Bridgetown: West Indies' captain Darren Sammy said the three-wicket loss to Australia in the opening Test here will not damage his side's growing self-confidence and has urged his troops not to despair despite the hugely disappointing result.
Resuming the day on 71 for 5, West Indies were dismissed for 148, leaving Australia 192 to chase for victory at the Kensington Oval here on Wednesday. Shane Watson stroked 52, Ed Cowan got 34 and Mike Hussey made 32 to steer Australia to victory in fading light with 14 overs remaining.
"I told the guys at the end of the Test match to keep their heads up. We did a lot of good things. I remember the pre-match interview. Both [the] captains [had] said one bad hour could turn around the game and that's exactly what happened in this Test match. We dominated Australia for three-and-a-half days and even today [Wednesday] when we bowled, we made them fight for that 190."
The West Indies were in control for most of the match, after winning the toss and batting first and tallying an impressive 449 for 9 declared. They reduced Australia on the third morning to 285 for 8 before Ryan Harris, who hit an unbeaten 68, led a late revival to see Australia to 406 for 9 declared after lunch.
In a wretched 25 minutes before tea, West Indies lost three wickets for four runs and the innings never recovered from the shock. "We didn't expect them to declare for sure but looking at it, we had a three-hour session in the morning and I don't think our guys have ever spent three hours on a cricket field in one go," Sammy pointed out.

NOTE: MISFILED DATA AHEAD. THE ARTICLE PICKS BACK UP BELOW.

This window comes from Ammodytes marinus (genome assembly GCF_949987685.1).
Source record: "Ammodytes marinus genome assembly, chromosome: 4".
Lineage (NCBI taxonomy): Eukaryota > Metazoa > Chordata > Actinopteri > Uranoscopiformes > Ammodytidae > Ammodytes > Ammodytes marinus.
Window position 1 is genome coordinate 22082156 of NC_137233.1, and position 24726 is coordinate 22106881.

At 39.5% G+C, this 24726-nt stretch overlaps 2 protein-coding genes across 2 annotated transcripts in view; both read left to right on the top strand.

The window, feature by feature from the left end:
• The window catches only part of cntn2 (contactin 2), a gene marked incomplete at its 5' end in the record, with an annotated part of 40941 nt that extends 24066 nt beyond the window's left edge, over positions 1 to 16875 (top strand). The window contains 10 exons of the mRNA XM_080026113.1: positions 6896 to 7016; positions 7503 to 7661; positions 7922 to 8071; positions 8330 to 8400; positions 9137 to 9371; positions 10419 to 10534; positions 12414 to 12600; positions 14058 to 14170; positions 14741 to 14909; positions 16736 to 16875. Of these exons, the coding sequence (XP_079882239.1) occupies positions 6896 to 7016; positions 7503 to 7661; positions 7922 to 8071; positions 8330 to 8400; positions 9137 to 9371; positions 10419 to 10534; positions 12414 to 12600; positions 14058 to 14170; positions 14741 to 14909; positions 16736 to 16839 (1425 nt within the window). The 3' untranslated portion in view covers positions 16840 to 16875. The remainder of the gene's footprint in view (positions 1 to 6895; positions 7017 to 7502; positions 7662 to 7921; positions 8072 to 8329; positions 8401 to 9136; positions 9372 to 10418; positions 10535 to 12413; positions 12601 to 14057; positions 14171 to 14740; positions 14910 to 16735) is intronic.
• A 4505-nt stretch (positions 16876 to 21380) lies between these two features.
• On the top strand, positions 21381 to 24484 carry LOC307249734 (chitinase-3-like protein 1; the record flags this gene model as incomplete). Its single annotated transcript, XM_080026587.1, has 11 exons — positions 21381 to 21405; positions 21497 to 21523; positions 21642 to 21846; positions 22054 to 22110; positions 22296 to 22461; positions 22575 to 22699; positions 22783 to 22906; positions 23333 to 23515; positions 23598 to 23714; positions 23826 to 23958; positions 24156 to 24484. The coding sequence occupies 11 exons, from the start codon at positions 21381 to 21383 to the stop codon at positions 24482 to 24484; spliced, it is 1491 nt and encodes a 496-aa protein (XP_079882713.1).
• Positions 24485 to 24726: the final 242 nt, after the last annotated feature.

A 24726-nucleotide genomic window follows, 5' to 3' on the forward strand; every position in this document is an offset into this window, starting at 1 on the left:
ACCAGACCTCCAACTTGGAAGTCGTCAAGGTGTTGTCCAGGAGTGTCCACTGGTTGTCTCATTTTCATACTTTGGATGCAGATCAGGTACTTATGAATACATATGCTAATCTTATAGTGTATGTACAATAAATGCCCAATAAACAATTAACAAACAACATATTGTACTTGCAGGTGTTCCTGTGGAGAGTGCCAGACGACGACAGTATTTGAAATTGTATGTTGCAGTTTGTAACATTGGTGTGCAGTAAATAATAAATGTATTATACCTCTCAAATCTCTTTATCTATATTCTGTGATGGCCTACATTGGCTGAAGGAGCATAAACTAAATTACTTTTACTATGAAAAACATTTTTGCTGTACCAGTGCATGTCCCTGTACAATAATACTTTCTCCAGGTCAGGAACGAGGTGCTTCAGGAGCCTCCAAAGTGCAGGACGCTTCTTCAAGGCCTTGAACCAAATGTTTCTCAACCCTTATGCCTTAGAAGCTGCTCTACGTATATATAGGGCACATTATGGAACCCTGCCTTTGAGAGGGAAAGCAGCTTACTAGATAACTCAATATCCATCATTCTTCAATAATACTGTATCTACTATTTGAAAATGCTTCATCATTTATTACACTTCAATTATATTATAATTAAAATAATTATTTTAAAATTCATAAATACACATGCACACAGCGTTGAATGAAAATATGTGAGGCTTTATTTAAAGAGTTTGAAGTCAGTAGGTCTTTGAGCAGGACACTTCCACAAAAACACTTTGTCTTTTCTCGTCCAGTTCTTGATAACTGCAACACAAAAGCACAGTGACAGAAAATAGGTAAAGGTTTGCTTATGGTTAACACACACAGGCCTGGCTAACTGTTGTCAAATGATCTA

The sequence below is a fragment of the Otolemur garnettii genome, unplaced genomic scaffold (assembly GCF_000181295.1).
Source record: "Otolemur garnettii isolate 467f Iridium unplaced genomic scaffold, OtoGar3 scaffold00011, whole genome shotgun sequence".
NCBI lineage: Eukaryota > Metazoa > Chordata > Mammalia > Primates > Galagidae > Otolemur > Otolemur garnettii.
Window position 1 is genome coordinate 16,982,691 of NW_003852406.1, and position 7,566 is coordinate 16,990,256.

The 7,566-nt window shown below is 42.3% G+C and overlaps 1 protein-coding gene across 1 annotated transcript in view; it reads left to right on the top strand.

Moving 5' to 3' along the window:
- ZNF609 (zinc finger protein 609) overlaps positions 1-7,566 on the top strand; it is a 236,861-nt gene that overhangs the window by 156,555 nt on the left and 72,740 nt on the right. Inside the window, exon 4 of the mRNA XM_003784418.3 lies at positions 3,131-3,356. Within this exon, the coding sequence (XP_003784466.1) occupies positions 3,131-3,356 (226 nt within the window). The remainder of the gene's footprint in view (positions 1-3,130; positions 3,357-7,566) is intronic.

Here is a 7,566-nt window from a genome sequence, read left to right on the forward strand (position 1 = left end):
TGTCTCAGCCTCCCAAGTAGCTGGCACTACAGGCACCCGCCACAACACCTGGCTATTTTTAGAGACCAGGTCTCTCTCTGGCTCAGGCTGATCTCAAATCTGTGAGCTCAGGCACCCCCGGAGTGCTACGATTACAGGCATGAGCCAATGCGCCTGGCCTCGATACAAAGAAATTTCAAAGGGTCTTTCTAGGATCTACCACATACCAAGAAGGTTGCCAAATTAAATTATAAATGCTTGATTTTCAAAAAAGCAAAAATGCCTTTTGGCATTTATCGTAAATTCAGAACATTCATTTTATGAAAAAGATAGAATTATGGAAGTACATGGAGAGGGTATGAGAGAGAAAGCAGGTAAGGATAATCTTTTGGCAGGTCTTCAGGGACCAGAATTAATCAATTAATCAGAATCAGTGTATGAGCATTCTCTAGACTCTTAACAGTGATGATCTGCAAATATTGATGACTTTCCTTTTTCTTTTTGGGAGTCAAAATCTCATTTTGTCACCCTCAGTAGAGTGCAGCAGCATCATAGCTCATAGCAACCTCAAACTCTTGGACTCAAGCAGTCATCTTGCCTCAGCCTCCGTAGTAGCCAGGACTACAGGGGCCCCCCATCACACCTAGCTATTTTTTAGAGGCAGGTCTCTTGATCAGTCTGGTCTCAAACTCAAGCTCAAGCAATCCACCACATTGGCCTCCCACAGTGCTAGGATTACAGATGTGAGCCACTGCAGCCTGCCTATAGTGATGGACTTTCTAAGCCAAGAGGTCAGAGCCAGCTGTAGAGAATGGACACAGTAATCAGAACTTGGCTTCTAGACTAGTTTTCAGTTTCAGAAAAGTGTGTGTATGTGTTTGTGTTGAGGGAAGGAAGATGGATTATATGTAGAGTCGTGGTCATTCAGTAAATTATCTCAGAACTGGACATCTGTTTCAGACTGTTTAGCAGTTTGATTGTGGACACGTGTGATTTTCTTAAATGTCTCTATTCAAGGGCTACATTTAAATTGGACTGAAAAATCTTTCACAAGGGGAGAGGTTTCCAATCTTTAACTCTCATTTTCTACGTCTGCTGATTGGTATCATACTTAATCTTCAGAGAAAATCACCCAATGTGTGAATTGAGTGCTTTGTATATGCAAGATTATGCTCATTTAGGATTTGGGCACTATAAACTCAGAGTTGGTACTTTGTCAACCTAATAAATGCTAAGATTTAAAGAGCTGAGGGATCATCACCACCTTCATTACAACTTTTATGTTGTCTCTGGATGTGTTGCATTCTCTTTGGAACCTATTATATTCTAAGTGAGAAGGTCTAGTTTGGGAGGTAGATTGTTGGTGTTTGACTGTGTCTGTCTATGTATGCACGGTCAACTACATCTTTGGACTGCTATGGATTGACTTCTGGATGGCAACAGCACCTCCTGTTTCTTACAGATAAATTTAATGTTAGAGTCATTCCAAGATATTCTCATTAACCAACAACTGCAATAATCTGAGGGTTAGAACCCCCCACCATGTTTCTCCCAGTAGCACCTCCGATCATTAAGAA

"There are no excuses for the way we went out in the second innings. It happened to us a few times last year where we bat really well in one innings and we don't in the next, and it's something we have to be more conscious of. Test cricket, especially, is two innings of batting and we have to formulate a way to bat well in both [the] innings," Sammy said.
Sammy said he believed the West Indies, who were dismissed for a paltry 148 in their second innings, needed to be mentally stronger when approaching [the] second innings. "I think it's just being mentally focussed after being out in the field for a long time to respect the start of your innings," he contended.
"They came in the second innings and bowled straighter at us; then we played a few loose strokes as well. It's just about conditioning your mind to bat for your team the second time around and just repeating the job you did in the first innings."
Now 0-1 down in the three-match series, the teams will head to Trinidad and Tobago for the second Test starting Sunday at the Queen's Park Oval. Sammy said, however, that the loss would not diminish his side's self-belief. "Like we've shown throughout the one-day and Twenty20 series, we believe now we can not only compete but we can win games against good opposition," he asserted.
"Even yesterday [Tuesday], when we were [71 for 5], we believed that had we gotten to 220, we would have declared as well and given them a target. We believed we could have won."